Tag Archives: fourth of july

Happy 4th of July!

July 4th was almost a July 2nd – the 2nd was the day that Congress voted to 4th - patriotic-flag-berrie-pieapprove a resolution of independence. However it took another two days for the final wording in the Declaration of Independence to be finalised and signed, hence the Fourth of July. So happy 2nd of July! This week we’ve got a perspective on the 4th of July from one of our British colleagues here at the Memorial Library as well as a little reminiscing about celebrations in the US from one of our American Scholars.

The 4th of July, from (old) England

This week will mark the 4th of July, the day where Americans celebrate their independence from the British. As a British person, I’m not sure what to think about this. I remember having an extremely awkward moment ten years ago while on holiday in the US at this time of year. After an impressive fireworks display, the audience was asked to stand for the national anthem and for a brief moment I was caught in a quandary. Do I stand up and show reverence for what was after all the theft of the rightful property of United Kingdom? Or stay seated out of solidarity to King George? Since I’m not much of a monarchist or the type to hold grudges for longer than a hundred years or so, I decided to do the polite thing and stand for the duration and hope that the locals couldn’t smell the tea and taxation with representation on me.

I feel like I was underprepared for the experience. The Revolutionary War is not something I was taught about in school. The closest we ever got to it was a brief mention of Thomas Paine, one of the Founding Fathers and a local boy from Thetford. So it’s with considerable ignorance that I discuss with my American colleagues at the Memorial Library the subject of the founding of the United States.

Fortunately for all concerned, here at the Memorial Library we have a whole shelf of books about that exact subject. As I have some catching up to do, I think I will start with The American Revolution for Kids: A History with 21 Activities. And after that, I can get to grips with a part of history sadly under represented on this side of the Atlantic.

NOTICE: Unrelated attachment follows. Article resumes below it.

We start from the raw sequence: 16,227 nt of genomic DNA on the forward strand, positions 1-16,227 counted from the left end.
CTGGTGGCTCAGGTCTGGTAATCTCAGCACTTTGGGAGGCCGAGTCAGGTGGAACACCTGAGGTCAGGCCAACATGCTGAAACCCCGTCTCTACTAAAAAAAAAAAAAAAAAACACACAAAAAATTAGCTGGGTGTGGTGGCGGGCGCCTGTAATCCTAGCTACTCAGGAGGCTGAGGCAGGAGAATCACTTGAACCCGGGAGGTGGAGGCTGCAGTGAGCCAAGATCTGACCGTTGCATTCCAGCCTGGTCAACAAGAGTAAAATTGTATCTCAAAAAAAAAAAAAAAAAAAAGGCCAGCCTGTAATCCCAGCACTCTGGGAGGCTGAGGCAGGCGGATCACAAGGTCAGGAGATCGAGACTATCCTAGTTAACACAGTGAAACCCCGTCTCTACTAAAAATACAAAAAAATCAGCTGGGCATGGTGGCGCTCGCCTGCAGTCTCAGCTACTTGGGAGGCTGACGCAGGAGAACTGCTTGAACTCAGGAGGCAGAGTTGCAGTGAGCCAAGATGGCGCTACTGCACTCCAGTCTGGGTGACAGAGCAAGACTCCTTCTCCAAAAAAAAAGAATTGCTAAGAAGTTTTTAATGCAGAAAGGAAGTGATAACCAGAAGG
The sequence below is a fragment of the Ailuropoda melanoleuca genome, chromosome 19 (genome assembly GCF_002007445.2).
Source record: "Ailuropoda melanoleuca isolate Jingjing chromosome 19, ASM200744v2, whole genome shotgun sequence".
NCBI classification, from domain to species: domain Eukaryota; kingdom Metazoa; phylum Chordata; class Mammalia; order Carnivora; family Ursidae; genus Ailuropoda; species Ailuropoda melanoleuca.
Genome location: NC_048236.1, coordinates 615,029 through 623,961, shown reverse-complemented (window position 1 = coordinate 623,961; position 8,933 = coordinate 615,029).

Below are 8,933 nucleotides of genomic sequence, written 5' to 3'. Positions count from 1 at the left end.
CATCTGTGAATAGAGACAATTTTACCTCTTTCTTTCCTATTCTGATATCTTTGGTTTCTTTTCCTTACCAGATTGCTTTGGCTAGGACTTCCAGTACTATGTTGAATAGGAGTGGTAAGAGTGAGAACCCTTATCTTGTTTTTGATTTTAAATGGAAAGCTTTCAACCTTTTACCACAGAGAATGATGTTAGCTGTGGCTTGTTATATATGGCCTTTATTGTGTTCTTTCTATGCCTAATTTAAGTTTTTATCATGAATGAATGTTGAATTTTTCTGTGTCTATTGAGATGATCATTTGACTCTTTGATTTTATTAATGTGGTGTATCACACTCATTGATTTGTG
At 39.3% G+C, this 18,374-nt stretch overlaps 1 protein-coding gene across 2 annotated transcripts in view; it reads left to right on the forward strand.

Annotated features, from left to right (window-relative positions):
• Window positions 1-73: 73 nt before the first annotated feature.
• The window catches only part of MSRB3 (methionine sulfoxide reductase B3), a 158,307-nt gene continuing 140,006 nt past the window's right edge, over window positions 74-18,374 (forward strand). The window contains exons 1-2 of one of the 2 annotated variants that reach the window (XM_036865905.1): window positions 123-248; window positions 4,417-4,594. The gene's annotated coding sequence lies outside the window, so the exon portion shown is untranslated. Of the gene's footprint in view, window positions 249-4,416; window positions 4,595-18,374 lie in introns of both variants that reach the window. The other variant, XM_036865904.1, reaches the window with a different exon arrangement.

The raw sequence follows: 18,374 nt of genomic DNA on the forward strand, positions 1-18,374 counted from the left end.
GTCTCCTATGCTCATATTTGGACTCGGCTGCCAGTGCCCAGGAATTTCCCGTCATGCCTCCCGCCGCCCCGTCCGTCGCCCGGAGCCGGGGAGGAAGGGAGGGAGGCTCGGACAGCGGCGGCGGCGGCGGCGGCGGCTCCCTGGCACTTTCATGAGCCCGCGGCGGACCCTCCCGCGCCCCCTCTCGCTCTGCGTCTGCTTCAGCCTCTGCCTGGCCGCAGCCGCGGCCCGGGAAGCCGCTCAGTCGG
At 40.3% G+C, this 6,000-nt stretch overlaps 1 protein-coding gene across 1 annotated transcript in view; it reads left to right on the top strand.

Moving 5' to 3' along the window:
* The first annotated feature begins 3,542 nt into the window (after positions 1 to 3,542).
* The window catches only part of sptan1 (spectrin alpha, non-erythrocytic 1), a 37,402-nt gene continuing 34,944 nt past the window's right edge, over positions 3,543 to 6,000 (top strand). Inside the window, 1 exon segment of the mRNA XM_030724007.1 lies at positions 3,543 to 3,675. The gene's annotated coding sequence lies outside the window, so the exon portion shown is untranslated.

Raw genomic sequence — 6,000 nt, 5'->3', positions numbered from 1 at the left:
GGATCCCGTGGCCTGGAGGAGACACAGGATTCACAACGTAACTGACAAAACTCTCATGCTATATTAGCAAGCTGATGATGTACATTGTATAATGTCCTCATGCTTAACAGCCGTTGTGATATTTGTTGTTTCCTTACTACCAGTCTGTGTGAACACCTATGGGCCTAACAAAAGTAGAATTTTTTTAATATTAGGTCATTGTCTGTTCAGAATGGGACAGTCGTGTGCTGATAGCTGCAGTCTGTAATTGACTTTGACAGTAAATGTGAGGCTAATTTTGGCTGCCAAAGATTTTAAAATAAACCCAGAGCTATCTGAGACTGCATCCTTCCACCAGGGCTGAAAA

The 4th of July from New England

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The Hatch Shell on the Charles River.

The 4th of July in Boston – synonymous with hot dogs, burgers and sweet corn on the barbecue, mounds of potato salad, beans, ice cream, strawberries and watermelon juice dripping down your chin. And that is just during the day! Most towns – small or large – will do their best to put together a fireworks show. Residents will start to gather as the sun sets, laying out blankets and vying for the best spot to see the show. None can rival that of Boston; it is a spectacular firework display synced with the Boston Pops playing at the Hatch Shell – an outdoor amphitheater on the banks of the Charles River. The finale is always the best part – Tchaikovsky’s 1812 Overture accompanied by real cannon fire!

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Fourth of July fireworks over Boston!

Boston and the nearby area hosted some of the Revolutionary War’s major events – the Boston Massacre, Paul Revere’s midnight ride, the Battles of Lexington and Concord, the Battle of Bunker Hill, and of course, the Boston Tea Party. Boston’s rich history and role in the Revolutionary War is one part of what is celebrated this weekend, but it is also about community and getting together with friends and family. Small towns will host parades and fairs, and family reunions are common. The emphasis may be on one period in US history, but feels less about a revolution that overthrew a colonial power and more about the creation of an identity and community that today is represented by a weekend filled with events that always feel like home for me: a day where everyone brings something edible  (and usually a lot of it) along to share, spends the day eating, laughing, chasing children to apply more sunscreen, swatting mosquitoes and wrapping it all up by laying on the grass and watching some spectacular fireworks.